anonymous
anonymous
6 years ago

I find at least 90 percent of what gets said at philosophy talks extremely hard to understand. I often say so. I think it’s right that there are people who use this as a jerk move. But I also think that philosophy would be better, and we would be accomplishing more, if people were more open about not understanding stuff. A lot of the time the Q&A in a talk, or a seminar, or meal conversation during a conference, involves a bunch of people pretending that they understand something in order to not look bad in front of one another. I mention this because I think disingenuously pretending to understand something happens way, way, way more often in philosophy then disingenuously pretending not to understand something. I happen to think that the former would count as a jerk move if only it wasn’t so extremely widespread that it is completely normalized in our profession.Report

offcenter
offcenter
6 years ago

Criticizing a manuscript for not citing an article or book that is not yet published or was published *while you were refereeing the manuscript* is a jerk move. It is fine to say, “I think the author would want to see the new article on this by so and so that was just / is about to be published” but you are a jerk if you say “This paper should be rejected as it fails to take into account so-and-so’s brand new / forthcoming article on the topic.”

I suspect this is a particular instance of a more general class of jerk moves: forgetting your privileged status. Not everyone is part of the “in crowd” and has awareness of and ready access to the works-in-progress of the central players in the profession.Report

Garret Merriam
Garret Merriam
6 years ago

1) Calling your students “stupid idiots” and dismissively telling them to kill themselves. Call this jerk-move “pulling a Ziezek”:

http://www.slate.com/blogs/browbeat/2014/06/02/slavoj_zizek_calls_students_stupid_and_boring_stop_worshiping_this_man_video.html

2) Sexually harassing your students. Call this one “McGinning”. Or “Ludlowing”. Or “Poggeing”. (My gods, we have a lot of choices on this one, don’t we?)Report

markalfano
6 years ago

Responding to a question — especially a question that’s meant to point to a problem with one’s argument — with “Good, good,” or “Good question.” It’s simultaneously condescending and sycophantish.Report

anon
anon
Reply to  markalfano
6 years ago

hmm, *so* many things philosophers do in q & as — *most* of them in fact — drive me nuts, but not this. sometimes they are simply pointing out that’s it’s really a good question (and maybe buying a bit of time say they can pull together a reply).

probably better though would be to simply thank people for their questions instead of making the unnecessary evaluative comment.Report

Matt McAdam
Matt McAdam
6 years ago

You guys are tough. You’re a jerk if you say don’t understand when you’re in the audience, and you’re a jerk if you say someone asked a good question when you’re the speaker. Isn’t it possible that you’re put off by these behaviors because you give them the most uncharitable interpretation possible?Report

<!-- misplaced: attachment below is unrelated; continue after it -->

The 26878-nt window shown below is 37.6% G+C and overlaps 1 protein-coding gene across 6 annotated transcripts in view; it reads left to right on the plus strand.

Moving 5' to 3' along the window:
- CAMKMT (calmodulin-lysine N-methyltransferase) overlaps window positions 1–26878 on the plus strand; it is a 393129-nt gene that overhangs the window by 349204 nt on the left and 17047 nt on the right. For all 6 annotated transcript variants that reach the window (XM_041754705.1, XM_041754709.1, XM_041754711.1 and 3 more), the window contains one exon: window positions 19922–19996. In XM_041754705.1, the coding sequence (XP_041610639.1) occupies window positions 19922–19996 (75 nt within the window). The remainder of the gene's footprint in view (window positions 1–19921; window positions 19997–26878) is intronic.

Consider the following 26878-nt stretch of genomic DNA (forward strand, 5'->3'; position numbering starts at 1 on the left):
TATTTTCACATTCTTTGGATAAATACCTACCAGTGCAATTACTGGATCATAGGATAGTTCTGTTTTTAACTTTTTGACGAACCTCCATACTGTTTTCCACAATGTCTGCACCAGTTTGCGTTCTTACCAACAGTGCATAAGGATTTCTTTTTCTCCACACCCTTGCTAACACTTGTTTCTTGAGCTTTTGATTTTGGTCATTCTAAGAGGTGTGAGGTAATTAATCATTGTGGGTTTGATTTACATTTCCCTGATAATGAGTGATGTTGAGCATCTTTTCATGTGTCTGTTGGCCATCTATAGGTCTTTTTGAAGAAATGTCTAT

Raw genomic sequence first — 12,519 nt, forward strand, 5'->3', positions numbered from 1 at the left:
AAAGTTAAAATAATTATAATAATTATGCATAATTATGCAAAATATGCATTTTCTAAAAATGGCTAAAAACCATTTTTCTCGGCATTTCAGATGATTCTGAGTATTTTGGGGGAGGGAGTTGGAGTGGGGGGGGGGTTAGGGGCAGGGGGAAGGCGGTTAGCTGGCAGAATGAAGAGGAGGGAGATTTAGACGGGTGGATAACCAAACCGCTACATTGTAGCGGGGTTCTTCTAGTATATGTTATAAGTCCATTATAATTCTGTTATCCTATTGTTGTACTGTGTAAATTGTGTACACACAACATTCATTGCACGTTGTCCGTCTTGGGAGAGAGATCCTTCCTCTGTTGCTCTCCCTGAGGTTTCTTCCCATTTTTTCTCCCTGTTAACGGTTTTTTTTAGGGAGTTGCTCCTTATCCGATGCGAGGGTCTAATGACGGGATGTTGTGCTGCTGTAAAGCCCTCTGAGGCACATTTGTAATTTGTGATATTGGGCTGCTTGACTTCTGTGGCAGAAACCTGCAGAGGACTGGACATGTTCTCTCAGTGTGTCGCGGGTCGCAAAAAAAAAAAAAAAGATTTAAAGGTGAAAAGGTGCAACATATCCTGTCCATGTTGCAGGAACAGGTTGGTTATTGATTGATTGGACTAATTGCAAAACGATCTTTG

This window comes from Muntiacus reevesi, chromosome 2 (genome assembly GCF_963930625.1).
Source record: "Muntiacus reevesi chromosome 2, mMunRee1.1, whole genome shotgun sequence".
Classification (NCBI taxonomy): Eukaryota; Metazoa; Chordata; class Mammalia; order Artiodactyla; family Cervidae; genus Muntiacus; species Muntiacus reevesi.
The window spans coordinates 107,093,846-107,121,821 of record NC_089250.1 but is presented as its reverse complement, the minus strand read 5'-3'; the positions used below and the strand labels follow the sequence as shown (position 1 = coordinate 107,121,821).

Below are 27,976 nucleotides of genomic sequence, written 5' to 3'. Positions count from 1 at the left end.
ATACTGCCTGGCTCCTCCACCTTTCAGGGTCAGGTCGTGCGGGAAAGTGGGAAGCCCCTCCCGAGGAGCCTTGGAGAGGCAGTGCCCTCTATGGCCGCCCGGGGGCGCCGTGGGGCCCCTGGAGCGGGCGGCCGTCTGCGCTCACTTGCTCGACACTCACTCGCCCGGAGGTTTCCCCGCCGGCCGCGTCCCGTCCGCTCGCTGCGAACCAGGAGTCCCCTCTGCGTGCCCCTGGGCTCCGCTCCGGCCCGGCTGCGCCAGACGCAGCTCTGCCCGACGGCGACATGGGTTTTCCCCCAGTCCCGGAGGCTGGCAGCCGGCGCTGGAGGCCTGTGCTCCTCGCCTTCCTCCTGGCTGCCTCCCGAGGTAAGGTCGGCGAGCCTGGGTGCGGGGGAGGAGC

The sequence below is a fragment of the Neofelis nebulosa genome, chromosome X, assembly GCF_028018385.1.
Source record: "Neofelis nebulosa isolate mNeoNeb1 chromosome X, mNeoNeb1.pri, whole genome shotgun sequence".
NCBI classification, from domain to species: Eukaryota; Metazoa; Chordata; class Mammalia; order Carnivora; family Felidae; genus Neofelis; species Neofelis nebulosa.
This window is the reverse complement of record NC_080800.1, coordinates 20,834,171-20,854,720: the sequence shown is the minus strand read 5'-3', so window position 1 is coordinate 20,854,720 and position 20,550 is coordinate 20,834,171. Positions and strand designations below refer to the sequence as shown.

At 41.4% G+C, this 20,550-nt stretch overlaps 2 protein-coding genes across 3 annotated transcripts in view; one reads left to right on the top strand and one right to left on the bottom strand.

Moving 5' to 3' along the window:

WhatItsLike...
WhatItsLike...
6 years ago

How about some more major stuff? Winning a large research grant in a specific area. Hiring a grad student who works in that specific area out of her PhD studies as RA on the grant. After she’s hired, informing her that her main duties will be secretarial work organising a prestigious conference at which she is not invited to present.Report

anonymous
anonymous
Reply to  WhatItsLike...
6 years ago

Is this jerky? I’m really not sure (maybe I just have to hear more about the case). If the RAship is freeing up time that she otherwise would have had to spend teaching, for example. Also my grad student friends in the sciences seem to spend tons of time doing this sort of organizational work. I’m not saying that is good, but it does seem to somewhat “come with the territory” of being hired off of grant money. In the sciences at least, seems like a more systemic problem than anyone being a jerk (no one uses grant money to hire administrative staff to do these things, so of course the grad students are going to end up doing it because they are at the bottom of the food chain).Report

anon
anon
6 years ago

cutting out the speaker out of her own talk by starting an exclusive exchange w/ another audience member. related: referring to the speaker as ‘she’ — when discussing her points with another audience member, instead of the inclusive ‘you’ as in ‘you argue blah blah blah. but he was wondering blah blah’Report

anon
anon
Reply to  anon
6 years ago

eye-rolling, sighing, smirking, yawning, that look of dismissive disgust that some philosophers wear during talks (i’ve seen these all many, many times!!!)

taking up too much time in Q & A thing. and asking follow-ups when other people want to talk (to 2nd what another commenter said)

listening more attentively to more senior members of the audience and and not even bothering to pretend to listen when someone very junior (like a grad student) is talking — so effing awful!)

checking your phone during a talk (cmon people..)Report